Fuel temperature was the least of Verstappen’s worries as he chased Leclerc in the race’s early stages, though. Brake temperatures were the big concern. From as early as the third lap he was being cautioned to back off to bring them under control.
Like this, Leclerc was able to edge away a couple of tenths each lap. But they were both pulling clear of Sainz, who continued to feel ill-at-ease in the Ferrari now it was on full tanks once more, having felt he’d cracked his problems with it during qualifying.
Haas star of the midfield
At the start Perez had been a little lead-footed out of Turn 1, the Red Bull’s loss of momentum allowing Hamilton to immediately slip by for fourth and for Kevin Magnussen to slipstream ahead up to Turn 4.
It took only a lap for Perez to repass the wheel-locking Haas and just another for Russell to demote it down to seventh. But that was ‘best of the rest’ behind the big three teams – and a dream performance for both Haas and the returning KMag. It was a status he would hold to the end after seeing off a late challenge from Gasly’s AlphaTauri before the latter’s ERS-K-related conflagration.
Magnussen had been outqualified by Valtteri Bottas’ Alfa Romeo but both Alfas had malfunctioning clutches and were terrible off the line. From sixth on the grid Bottas would complete the opening lap 14th.
He made a strong recovery and would be only one place behind Magnussen by the flag. Haas and Alfa Romeo were definitely the class of the midfield, though that midfield looks just as far from the front as before.
Although Fernando Alonso comfortably outqualified Alpine team-mate Esteban Ocon, the latter had a better handle on how to use the tyres on race day and caught and passed him to finish seventh, despite a 5s penalty for nudging Mick Schumacher’s Haas into a Turn 6 spin on the opening lap.
Mick stayed out during the Gasly safety car in a doomed attempt at making the points as all those around him pitted but upon the restart his old rubber made him an easy scalp for Yuki Tsunoda, Alonso and – making the points on his F1 debut for Alfa Romeo – Guanyu Zhou.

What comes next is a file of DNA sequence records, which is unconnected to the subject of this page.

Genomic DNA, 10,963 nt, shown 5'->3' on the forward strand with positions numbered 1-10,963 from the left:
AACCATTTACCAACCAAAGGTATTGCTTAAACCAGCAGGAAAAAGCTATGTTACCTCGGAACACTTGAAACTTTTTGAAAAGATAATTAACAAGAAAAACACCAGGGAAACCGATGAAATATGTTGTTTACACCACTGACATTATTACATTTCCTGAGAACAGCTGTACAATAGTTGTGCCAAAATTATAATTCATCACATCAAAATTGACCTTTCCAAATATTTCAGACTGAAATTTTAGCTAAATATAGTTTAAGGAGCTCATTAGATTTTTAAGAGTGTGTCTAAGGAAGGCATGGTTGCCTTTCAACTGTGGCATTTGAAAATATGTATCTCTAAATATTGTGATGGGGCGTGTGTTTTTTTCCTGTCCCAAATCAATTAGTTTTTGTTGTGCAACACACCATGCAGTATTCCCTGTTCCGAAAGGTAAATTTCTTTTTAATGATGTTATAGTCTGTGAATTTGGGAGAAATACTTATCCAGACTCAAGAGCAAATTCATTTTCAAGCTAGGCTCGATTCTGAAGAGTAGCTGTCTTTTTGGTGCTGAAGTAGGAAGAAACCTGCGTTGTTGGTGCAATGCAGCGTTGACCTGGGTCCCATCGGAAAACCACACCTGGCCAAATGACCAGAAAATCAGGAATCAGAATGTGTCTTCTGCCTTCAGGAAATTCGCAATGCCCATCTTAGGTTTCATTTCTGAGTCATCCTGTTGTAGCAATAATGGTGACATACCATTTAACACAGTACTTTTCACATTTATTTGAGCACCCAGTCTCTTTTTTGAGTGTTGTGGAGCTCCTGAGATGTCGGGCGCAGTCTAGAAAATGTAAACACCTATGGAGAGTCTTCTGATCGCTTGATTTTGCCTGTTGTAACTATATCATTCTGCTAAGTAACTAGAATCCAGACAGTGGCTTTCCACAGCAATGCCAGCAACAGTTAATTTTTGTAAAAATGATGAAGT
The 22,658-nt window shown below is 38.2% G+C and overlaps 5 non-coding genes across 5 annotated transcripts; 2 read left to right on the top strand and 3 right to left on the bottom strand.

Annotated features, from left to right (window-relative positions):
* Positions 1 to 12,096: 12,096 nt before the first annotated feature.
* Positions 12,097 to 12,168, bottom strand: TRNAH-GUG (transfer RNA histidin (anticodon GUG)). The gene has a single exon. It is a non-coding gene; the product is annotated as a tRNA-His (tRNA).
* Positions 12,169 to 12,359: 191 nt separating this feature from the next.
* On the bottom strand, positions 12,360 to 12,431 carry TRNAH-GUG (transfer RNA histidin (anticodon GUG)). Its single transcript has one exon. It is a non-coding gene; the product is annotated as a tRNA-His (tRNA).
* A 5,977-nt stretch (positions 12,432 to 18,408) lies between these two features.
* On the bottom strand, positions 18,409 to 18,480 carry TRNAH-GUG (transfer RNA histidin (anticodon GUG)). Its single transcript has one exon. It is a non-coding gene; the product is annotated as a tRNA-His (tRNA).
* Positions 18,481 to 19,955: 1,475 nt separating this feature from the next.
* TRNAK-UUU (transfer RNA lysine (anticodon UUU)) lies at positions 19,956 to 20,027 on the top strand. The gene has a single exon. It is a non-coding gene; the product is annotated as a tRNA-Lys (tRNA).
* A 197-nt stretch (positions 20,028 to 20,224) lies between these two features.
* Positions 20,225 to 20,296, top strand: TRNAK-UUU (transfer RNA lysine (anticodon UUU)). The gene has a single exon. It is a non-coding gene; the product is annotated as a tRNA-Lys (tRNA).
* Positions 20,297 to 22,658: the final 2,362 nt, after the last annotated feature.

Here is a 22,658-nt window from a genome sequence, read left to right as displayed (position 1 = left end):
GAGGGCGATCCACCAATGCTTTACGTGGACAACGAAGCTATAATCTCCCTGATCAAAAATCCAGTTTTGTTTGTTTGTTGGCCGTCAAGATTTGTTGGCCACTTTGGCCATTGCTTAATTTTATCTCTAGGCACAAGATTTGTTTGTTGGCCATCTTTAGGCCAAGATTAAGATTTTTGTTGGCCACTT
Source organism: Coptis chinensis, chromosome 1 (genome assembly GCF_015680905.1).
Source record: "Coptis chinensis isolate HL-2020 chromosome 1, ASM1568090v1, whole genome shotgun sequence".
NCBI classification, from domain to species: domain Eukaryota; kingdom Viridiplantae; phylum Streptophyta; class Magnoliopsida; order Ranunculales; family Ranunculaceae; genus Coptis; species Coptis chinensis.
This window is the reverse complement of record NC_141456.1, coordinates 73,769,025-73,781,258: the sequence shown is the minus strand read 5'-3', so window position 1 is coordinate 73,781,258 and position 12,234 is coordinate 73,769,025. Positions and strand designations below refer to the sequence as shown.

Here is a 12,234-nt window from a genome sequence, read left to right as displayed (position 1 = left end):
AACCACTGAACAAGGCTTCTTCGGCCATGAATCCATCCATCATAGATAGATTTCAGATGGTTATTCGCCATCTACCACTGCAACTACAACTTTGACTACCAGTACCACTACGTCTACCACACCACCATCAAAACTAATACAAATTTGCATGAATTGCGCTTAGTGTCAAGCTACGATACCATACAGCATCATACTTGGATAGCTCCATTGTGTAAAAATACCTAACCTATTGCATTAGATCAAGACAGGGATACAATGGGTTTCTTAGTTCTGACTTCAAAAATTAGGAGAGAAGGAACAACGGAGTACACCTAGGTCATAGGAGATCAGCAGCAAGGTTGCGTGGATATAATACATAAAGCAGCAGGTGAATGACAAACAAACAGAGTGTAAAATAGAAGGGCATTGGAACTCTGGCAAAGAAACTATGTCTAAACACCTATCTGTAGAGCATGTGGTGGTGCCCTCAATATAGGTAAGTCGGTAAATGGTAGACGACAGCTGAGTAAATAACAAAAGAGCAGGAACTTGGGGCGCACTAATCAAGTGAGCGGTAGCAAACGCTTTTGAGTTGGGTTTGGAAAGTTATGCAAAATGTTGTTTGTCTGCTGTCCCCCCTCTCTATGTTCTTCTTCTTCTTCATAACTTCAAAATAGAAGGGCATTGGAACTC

Aston Martin, Williams and McLaren didn’t make the midfield. For McLaren, at least, there is hope. Forced to run very compromised aerodynamics in order to have adequate front brake cooling for this place specifically, it should revert back to the much quicker car it looked once away from the demands of Sakhir.
The frustration of Verstappen
Ferrari was a little concerned that Verstappen, despite having to lift and coast and despite running used tyres, was able to run the pace he was. Only slightly slower than Leclerc’s new-tyred car and faster than Sainz’s.
But even as he brought the brake temperatures back under control before they got to a critical runaway state, Verstappen’s tyres were giving out.
“I’ve got so much understeer on entry and no traction coming out,” he complained.
The Mercedes drivers could only dream about such problems. Only for the first few laps could Hamilton hang onto Sainz as the relative lack of downforce took its toll on the tyres.
Just as Perez was poised to pass him for fourth, Mercedes called Hamilton in. It was a very early stop, even for a two-stop, and the choice of hard tyres was an unexpected one. Russell was brought in a few laps later for the same.
It was a failed gamble and Hamilton couldn’t hold enough of a pace to prevent Perez jumping him for fourth. Hamilton and Russell then ran in tandem separated by around 6s, already by the 20th lap a full pitstop adrift of Leclerc.
By lap 13 the Ferrari’s advantage over Verstappen was 3.7s and creeping up. Max was almost 4s behind as he peeled off into the pits and had another set of softs fitted.
He was cautioned not to push them too hard on the out-lap – as that invariably drastically reduces their life. But even driven relatively gently, they are still whole seconds faster than a 13-lap-old set, so high is the degradation rate around here.
The old set still on Leclerc’s car as Verstappen made that out-lap was around 3s slower than the fresh set on Verstappen’s. Which, together with a small delay changing Leclerc’s right-front, brought the Ferrari out with the Red Bull right under its rear wing.